Posted on 4 Comments

mandala meditation

Mandala as Interior Practice
A Mandala is a patterned geometric icon, drawn to assist the person contemplating its sacred images to achieve unity (Sanskrit: Adi; Chn.: Bu-er 不二; Engl. “non-duality”) of mind, heart and body with the Absolute, symbolized in the mandala’s very center. The goal of this contemplative process, to achieve awareness of Absolute Presence, is fulfilled by the simultaneous use of the mind (by viewing the mandala images), the heart (by orally chanting the mantra “seed” words), and the body (by using mudra hand dance), while contemplating the Mandala’s images. Tantric Buddhism, the ritual meditations of Daoism, and the Spiritual Exercises of St Ignatius of Loyola, all teach that the total body (not just the mind alone) must feel, taste, and experience the “sacred” in unity, if prayer is to be effective, ie, lead to compassion, forgiveness, and empathy for others. The basic goal of contemplating a mandala, therefore, is that mind, mouth, and body experience the “sacred” by visualizing the mandala images, chanting appropriate mantra, and performing the assigned mudra, in unison.
There are two, basic mandala, in the Tantric Buddhist system: the Lotus Mandala (Gharba Datu; Chn. Lianhua 蓮花, Jpn Rengei) and the Vajra Mandala (Vajra Dhatu; Chn. Jingang 金剛, Jpn Kongo). Images of the two Mandala are shown here:




Mandala are drawn on cloth, as murals on temple walls, made into 3 dimensional gilded bronze, with statues representing the sacred figures, and in sand. When drawn in sand, the mandala is destroyed on completion; the sand is distributed to the faithful in jars, or swept away into a river or field. Whether in sand or in mental image, the mandala is always “destroyed” or emptied out of mind and body, as a third, “apophtaic” or “kenotic” step before realizing “union.” Thus, in the Tantric Buddhist, ritual Daoist, and Ignatian contemplative systems, the process of realizing “mystic” union must be done in 4 stages, ie, purification, “illumination” by means of sacred image, the emptying out of all images (kenosis), and then absolute union without image. The Daoist classic Zhuangzi calls this step “heart fasting, sitting in forgetfulness.” Only after all images, even the most sacred, and all desires, even for “perfection” or “illumination” are emptied, can absolute presence be realized. This process is described more fully in a forthcoming book “Mystic, Shaman, Oracle, Priest,” which at last is in the final process of editing, before being sent to UH press.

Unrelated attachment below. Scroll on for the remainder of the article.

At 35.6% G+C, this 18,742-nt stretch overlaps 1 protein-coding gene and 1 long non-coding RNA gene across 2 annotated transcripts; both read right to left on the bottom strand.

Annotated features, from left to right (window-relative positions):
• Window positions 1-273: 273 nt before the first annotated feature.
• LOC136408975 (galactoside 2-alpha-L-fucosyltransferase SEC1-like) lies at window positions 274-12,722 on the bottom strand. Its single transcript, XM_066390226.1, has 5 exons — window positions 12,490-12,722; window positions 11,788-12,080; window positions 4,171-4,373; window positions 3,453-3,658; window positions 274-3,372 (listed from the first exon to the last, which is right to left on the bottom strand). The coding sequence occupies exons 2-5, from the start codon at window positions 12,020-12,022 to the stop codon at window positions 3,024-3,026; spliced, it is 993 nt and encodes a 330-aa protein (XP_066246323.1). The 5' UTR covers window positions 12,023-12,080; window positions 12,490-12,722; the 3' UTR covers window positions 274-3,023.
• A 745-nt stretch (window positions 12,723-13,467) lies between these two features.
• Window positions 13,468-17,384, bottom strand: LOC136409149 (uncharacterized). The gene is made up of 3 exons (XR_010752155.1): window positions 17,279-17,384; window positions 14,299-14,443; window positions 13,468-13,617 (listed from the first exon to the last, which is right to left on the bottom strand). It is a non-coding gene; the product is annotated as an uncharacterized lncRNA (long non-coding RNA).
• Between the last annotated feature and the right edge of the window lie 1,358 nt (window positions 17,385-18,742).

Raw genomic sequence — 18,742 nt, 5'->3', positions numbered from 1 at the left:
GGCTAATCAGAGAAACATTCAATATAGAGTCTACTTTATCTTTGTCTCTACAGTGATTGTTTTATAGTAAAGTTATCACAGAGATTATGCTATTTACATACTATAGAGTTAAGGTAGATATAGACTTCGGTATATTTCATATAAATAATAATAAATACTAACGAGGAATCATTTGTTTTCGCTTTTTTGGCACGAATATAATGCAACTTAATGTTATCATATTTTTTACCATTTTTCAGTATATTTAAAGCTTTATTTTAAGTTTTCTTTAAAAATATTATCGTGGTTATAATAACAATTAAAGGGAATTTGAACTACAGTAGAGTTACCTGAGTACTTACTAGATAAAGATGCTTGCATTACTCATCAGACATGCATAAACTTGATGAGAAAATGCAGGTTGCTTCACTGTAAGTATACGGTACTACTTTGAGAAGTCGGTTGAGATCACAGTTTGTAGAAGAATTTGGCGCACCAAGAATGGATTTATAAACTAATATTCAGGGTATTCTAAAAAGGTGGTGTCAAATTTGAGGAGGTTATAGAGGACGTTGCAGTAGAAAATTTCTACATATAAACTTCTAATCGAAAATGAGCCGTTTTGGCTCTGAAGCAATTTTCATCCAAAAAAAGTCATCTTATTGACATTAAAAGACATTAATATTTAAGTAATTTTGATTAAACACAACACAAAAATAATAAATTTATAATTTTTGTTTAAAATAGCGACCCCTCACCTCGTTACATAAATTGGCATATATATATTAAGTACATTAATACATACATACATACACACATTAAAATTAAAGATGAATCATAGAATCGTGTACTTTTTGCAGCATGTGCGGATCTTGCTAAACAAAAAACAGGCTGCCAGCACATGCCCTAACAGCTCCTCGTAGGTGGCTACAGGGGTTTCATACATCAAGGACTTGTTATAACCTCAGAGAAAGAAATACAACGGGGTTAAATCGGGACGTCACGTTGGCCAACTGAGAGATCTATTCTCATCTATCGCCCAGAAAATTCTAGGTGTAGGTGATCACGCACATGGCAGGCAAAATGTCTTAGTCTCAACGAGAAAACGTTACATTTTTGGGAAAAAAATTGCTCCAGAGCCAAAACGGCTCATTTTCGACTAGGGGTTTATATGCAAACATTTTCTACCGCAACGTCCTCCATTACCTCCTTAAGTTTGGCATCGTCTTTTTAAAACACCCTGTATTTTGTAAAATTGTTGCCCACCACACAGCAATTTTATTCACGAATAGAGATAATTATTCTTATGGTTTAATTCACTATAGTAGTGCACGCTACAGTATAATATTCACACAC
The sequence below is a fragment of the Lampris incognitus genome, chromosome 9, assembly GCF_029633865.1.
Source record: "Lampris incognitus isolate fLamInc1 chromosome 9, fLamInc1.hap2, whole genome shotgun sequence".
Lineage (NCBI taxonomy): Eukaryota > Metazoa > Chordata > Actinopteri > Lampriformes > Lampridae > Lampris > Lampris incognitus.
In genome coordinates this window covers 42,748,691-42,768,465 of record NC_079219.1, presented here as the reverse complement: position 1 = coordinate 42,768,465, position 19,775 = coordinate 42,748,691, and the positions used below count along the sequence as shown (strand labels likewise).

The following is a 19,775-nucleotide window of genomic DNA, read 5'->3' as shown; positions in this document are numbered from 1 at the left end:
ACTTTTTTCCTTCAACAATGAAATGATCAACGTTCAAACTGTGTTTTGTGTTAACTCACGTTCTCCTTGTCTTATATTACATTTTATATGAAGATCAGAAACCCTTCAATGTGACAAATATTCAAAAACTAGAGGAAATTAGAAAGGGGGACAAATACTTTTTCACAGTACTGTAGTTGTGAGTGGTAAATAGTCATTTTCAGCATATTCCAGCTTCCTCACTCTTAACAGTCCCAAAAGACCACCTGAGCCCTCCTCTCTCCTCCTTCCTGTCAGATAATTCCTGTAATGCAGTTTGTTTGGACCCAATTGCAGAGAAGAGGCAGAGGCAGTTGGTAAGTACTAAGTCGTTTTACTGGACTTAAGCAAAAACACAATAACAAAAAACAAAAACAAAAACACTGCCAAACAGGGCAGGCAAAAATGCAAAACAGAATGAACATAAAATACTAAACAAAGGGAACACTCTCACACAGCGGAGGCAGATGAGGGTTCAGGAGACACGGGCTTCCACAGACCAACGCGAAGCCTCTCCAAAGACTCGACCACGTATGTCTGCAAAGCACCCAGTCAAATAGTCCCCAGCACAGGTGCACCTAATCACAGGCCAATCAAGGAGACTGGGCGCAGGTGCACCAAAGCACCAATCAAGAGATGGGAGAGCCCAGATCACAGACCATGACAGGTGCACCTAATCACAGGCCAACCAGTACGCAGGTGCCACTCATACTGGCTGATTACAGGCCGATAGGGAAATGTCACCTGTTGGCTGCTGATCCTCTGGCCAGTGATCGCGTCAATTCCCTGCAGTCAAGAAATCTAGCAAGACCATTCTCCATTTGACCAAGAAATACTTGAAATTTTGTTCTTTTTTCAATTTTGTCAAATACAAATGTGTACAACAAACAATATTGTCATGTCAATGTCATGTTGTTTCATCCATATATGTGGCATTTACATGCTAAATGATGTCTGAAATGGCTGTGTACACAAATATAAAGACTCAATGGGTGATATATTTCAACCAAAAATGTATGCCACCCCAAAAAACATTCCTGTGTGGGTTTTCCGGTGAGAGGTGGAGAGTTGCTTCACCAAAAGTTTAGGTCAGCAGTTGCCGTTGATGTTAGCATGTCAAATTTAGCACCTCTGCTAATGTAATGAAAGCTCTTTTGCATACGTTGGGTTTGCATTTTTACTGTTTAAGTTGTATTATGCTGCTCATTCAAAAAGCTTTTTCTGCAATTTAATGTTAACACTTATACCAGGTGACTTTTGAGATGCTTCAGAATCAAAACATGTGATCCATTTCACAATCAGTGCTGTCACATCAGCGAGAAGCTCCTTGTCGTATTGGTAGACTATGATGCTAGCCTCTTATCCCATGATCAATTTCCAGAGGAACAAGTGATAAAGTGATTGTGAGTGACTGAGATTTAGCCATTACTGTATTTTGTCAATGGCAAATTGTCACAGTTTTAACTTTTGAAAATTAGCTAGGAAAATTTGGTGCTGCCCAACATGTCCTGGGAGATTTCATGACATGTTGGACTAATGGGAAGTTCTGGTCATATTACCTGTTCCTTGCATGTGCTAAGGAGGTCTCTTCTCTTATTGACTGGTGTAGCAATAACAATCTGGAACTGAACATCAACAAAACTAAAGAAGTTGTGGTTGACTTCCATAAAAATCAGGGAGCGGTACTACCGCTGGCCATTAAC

michael saso 9-21-12 from downtown Los Angeles,
emptied of all sacred images of Kyoto and Beijing.

4 thoughts on “mandala meditation

  1. Michael,

    Many thanks for the illustrations, explanations, and spiritual interpretations of mandalas.
    You gathering from different spiritual traditions to explain them, creates its own unique, patterned icon.

    John Lounibos

  2. Thank you, John, now I must write a 2nd post showing how 3 of the protector Light Kings are required to “invoke”, “unite”, and “become one with” while doing the Lotus, Vajra, and Agni-hotra tantric rites. They are respectively “gangshen-Gundari” to purify the self and enter the mandala, Acala/Fudo Myo-o to enter the Lotus, and Trailokya Vijaya (Josange’) to enter the Vajra mandala. One actually “puts on” the aspects, literally becoming in the imagination the image of these spirits, before entering he mandala, then totally destroying the image on coming out of the mandala and re-entering the world of forgiving human compassion. The 3 images are seen below the central square of the Lotus Mandala, I will post them shortly.

  3. You probably know this, but on two occasions in Honolulu, once by Tibetans and once by Bhutanese, sand mandalas were created by monks at the Academy of Art. There was some furor when someone wanted to preserve the Tibetan mandala (perhaps encasing it in epoxy) at the Academy. No way, the monks discarded it in Manoa stream. I was privileged to be at the Bhutanese ceremony and received a bit of the sand after it was swept up. (That ceremony was quite interesting in itself.) I gave half of it to someone whose birthday was that particular day, and kept the rest for myself, preserved in a bronze hulu I brought home from Wudangshan that also, oddly, contains a dessicated cicada. Perhaps they all contain cicadas. I didn’t discover that until much later.

    Aloha nui loa!

    1. Thank you so much, Sandy! very interesting and significant details! I am not sure about cicadas, however. The sand can be purchased at the Sajya monastery, for a small insignificant fee, and brought home in a clay jar.

Leave a Reply

Your email address will not be published. Required fields are marked *

Comments Protected by WP-SpamShield for WordPress